Welcome to my site! I was really excited to be featured on this month’s HQ Quarterly, a fine publication back in my home state of New Jersey.
Isn’t it nice?
As you can see, I’m gearing up for the release of the newest book in my Paths series, Path of Pins. The story takes place in Manhattan and Prague, and follows Kat Finnegan as she discovers that there’s more to the world–and her family–than she’d ever thought possible.
Path of Pins launches on March 14th, but you can learn more about the series by clicking on the Paths tag below. If you’re here for more poetry (in which case I’m flattered!) try the poetry tag.
Which brings me (kind of not really but hey, non-sequitors are fun) to the second part of today’s post: Communism.
For those not in the know, I’m currently living & teaching English in Prague, in the Czech Republic. On my way to work this morning I ran across a used bookstore with 5 kc books for sale. Combing through, I found a couple of ancient books in English, one of which was a thin volume of O. Henry stories. I bought them both, not really looking at them too hard. I may or may not have been late for work.
Imagine my surprise when I take out my O. Henry book on the metro, and find this on the back:
Yup–that’s Cyrillic script, and by my deductions, Russian. You can see that its also from 1972, when Czechoslovakia was in the throws of USSR rule. And then there’s these quotes from the preface:
“This book comprises 15 stories…which are…unknown to the broad English reading circles in the USSR.”
Ok, USSR? Check. And the audience is clearly English speakers (probably non-native) from the USSR, which would have included Czechoslovakia at the time.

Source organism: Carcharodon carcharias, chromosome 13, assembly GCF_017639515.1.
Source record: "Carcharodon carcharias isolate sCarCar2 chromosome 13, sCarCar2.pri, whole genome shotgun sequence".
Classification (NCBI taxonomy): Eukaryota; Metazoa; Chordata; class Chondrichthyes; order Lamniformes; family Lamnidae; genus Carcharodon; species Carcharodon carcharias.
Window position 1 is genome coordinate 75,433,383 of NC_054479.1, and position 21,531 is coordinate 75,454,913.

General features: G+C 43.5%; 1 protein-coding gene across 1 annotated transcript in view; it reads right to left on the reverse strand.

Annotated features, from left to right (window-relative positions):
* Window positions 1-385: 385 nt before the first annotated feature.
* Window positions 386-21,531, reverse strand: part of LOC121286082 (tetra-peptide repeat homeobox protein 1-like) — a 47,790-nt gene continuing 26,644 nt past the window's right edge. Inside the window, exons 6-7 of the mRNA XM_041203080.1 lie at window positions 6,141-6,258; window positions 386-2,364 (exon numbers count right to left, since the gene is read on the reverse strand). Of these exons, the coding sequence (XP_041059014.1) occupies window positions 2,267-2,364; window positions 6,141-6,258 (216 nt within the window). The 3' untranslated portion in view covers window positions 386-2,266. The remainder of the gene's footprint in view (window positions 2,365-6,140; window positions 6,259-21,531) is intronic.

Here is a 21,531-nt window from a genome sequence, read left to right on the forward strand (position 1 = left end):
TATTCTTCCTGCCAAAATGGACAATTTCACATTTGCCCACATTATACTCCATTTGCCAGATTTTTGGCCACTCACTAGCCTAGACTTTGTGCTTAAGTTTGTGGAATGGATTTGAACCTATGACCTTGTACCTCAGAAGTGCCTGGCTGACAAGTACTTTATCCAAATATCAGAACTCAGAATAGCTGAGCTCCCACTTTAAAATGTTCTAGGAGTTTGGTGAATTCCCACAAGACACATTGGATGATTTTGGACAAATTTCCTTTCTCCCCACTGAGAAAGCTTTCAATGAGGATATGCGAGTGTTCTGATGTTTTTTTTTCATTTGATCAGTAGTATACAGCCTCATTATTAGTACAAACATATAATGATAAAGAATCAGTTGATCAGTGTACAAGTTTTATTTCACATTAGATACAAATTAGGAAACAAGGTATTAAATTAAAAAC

“…these stories show the grim realities of the American mode of life where the dollar rules supreme.”
Anti-capitalist, and targeting America specifically? Double check.
“…but they all [characters] in their own way reveal the essence of bourgeouis society & the laws that govern it.”
Oooh, bringin’ out the ‘b’ word. Classy, text. Very socialist-republic of you.
Finally, to hammer home the message:
“…if this book has awakened a new interest in the reader for [O.Henry]…hitherto known just as a brilliant humorist but not as a relentless exposer of capitalist America, the work has not been done in vain.”
So, yeah. Best find ever? Best find ever. My guess is that this was circulated amongst language students as an example of a native text that was also palatable to the anti-capitalist crowd. Here’s my question now: was O.Henry a socialist? Or are his works being appropriated here?
I don’t know but this was definitely the best thing I’ve bought in this country. Perhaps ever. It’s real history, man!
If only the publication information wasn’t in Russian, I might be able to find out more. On the front cover it does say “Home-Reading Library.” A clue? Perhaps.